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    Both the dealers by me, ask them to do preventive maintenance, like a fluid change in the transaxle, and both come right out and say no, it's not due until 100K. That's why I downloaded all the maintenance videos because I don't want to looking at $1000 or more in required services between 100K-110K. Ditto on using a good fuel system cleaner like BG 44K or Techron once or twice a year.
     
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  9. Mendel Leisk

    Mendel Leisk Sand Pounder

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    The transaxle fluid change is never "due". Hasn't stopped me, just saying.
     
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  10. harrysprius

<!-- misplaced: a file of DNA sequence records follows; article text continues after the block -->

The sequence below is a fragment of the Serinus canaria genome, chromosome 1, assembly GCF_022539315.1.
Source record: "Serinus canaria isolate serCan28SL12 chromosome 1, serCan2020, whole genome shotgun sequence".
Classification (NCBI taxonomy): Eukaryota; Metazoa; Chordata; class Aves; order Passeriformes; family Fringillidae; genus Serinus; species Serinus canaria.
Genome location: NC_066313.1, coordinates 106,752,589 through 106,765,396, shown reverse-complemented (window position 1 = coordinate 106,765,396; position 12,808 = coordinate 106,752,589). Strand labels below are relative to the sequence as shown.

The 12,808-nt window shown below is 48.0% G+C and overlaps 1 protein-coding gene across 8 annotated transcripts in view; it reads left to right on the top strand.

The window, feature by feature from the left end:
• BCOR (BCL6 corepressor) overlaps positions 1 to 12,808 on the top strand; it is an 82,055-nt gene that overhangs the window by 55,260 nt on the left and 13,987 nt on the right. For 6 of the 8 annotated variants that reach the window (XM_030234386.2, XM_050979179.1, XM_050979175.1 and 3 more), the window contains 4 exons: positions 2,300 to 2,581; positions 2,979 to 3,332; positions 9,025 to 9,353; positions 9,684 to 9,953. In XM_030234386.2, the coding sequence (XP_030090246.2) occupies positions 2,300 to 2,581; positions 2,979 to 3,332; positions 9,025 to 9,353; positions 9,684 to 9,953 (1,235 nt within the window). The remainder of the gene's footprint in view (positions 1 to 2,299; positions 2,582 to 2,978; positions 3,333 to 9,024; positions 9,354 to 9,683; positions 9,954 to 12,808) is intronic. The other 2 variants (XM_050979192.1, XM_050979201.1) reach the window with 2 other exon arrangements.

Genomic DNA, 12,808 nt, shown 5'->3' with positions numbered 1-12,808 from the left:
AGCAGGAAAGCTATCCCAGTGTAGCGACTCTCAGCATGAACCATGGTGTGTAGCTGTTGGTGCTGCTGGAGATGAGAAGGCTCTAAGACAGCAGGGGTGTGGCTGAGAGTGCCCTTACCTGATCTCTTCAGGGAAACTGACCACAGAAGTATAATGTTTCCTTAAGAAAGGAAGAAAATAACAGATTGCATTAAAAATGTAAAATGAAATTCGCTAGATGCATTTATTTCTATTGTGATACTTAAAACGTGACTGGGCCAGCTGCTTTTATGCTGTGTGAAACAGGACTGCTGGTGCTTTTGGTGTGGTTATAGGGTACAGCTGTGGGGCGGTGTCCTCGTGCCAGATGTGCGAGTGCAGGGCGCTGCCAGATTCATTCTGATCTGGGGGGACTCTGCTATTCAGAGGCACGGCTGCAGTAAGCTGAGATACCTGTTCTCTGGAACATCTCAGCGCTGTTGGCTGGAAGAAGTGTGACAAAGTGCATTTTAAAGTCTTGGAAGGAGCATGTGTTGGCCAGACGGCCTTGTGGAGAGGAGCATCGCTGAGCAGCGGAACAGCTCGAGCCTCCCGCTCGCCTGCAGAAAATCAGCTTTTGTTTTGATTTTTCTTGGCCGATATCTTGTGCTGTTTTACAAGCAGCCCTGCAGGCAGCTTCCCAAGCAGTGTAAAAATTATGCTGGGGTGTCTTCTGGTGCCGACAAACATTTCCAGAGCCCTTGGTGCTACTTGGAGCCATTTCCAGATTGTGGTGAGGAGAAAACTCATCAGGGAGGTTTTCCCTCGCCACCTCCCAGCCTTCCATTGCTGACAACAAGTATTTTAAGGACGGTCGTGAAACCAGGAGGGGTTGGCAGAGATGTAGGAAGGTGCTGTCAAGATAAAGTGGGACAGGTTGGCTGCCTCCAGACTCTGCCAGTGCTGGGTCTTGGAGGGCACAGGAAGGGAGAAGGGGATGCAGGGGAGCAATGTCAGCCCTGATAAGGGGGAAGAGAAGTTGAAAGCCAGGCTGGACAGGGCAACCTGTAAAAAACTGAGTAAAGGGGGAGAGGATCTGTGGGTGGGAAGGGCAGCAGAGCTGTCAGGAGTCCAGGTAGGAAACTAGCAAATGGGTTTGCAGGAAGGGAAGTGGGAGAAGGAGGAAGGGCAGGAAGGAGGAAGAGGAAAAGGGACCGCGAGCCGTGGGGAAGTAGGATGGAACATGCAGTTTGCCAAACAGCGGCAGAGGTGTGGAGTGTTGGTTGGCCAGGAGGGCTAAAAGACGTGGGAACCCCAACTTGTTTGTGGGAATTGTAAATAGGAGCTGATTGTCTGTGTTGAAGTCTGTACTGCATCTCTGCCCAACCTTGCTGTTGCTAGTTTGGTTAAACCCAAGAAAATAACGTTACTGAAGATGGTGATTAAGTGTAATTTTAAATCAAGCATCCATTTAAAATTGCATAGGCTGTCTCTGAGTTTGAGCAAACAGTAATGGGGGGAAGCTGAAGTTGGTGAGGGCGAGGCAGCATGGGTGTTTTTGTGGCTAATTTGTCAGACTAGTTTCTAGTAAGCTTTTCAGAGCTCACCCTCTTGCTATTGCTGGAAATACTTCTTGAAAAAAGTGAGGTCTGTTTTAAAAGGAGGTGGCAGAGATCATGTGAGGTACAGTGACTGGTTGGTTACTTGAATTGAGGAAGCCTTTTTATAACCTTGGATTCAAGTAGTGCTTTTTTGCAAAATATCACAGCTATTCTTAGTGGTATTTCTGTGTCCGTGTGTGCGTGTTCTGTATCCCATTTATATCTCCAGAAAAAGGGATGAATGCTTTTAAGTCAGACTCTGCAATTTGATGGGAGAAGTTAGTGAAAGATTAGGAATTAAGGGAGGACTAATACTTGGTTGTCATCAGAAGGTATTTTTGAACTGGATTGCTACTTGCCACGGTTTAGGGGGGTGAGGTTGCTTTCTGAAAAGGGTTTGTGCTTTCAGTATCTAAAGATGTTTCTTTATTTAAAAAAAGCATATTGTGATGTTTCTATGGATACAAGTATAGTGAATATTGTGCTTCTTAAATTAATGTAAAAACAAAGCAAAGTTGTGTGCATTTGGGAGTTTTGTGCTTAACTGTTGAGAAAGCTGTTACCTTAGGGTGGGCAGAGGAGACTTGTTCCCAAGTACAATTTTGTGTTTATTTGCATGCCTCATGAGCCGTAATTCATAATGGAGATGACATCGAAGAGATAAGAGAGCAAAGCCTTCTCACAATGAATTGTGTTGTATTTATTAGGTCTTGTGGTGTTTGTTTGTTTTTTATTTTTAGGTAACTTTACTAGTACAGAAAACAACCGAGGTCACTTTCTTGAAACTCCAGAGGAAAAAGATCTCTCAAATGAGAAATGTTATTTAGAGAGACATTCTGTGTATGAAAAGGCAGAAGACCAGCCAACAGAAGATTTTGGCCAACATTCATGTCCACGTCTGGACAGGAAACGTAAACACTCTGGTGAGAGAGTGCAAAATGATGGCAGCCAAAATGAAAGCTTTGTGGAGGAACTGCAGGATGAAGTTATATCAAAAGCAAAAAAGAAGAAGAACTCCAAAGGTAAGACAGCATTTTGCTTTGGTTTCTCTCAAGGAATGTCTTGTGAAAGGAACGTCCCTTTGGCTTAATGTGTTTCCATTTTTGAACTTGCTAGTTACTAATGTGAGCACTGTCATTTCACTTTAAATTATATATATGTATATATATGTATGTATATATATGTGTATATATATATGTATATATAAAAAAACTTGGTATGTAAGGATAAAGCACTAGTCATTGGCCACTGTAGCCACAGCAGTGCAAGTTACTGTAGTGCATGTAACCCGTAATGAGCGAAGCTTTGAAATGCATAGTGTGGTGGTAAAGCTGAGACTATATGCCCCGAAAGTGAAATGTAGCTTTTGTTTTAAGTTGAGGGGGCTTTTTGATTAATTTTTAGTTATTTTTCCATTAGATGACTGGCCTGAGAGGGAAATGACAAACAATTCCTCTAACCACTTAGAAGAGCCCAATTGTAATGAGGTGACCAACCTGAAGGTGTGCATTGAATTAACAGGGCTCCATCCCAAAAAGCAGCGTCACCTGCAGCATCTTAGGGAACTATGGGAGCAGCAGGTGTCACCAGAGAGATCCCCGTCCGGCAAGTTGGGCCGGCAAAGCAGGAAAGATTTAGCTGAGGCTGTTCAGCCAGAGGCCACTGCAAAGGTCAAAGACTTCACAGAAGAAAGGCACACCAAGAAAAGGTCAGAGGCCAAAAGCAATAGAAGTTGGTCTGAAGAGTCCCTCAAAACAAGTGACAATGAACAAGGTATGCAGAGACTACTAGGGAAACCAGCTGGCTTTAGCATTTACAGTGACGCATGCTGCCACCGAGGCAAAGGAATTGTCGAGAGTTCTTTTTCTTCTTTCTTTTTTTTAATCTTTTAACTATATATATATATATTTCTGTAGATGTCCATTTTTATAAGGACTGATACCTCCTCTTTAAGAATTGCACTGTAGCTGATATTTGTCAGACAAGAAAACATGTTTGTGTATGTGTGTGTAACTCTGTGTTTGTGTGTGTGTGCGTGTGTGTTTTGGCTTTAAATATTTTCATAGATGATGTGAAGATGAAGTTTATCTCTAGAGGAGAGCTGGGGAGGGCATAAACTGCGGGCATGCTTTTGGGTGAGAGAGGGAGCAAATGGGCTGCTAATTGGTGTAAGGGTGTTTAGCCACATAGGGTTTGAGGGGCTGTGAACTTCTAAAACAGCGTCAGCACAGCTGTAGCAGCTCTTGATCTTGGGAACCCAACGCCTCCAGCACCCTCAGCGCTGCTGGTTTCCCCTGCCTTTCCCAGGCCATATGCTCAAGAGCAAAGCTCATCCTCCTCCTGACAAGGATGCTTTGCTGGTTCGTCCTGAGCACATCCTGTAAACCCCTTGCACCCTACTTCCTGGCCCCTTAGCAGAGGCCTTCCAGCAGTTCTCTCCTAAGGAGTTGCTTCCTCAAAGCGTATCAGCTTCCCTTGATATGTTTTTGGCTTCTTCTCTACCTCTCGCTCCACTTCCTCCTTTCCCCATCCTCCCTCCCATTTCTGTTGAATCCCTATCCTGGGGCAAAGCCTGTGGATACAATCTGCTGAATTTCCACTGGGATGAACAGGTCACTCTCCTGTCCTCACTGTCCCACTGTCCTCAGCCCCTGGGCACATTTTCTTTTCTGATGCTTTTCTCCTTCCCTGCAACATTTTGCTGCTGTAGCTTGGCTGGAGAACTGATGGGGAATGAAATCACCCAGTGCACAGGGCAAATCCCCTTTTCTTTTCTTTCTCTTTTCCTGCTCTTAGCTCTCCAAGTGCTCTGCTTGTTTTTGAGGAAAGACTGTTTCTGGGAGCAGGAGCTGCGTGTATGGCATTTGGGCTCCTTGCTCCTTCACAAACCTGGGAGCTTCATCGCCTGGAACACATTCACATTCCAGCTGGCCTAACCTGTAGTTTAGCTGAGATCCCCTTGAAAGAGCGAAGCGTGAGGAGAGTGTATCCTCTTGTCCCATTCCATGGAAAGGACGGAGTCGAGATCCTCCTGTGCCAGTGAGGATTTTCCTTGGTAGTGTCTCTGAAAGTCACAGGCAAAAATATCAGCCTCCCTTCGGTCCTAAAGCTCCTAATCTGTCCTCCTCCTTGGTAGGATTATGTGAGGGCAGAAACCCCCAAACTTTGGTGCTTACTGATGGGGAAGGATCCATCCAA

harrysprius Active Member

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    I just bought the fluid to do it as well. I should be at 95000 at my next oil change, and I'm going to do it and clean the intake and PCV as well. May yank a plug and if they look bad do them too.
     
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  11. JoeM(GA)

    JoeM(GA) Member

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    My dealer has tried that for the last three services in a row, I give mine a bottle of Techron twice a year, I average over 52 mpg almost without fail even at 145,000 miles. Just another attempt to get in your wallet. I get the letters of neglect too, I think it's kinda sad that people will fall for it. I always ask the writer if I'm getting over 50 mpg and car's running great, why on earth would I let you screw with it? They never have an answer other that it's what we recommend, I ask you or Toyota? Last time I was told Toyota doesn't always know whats best.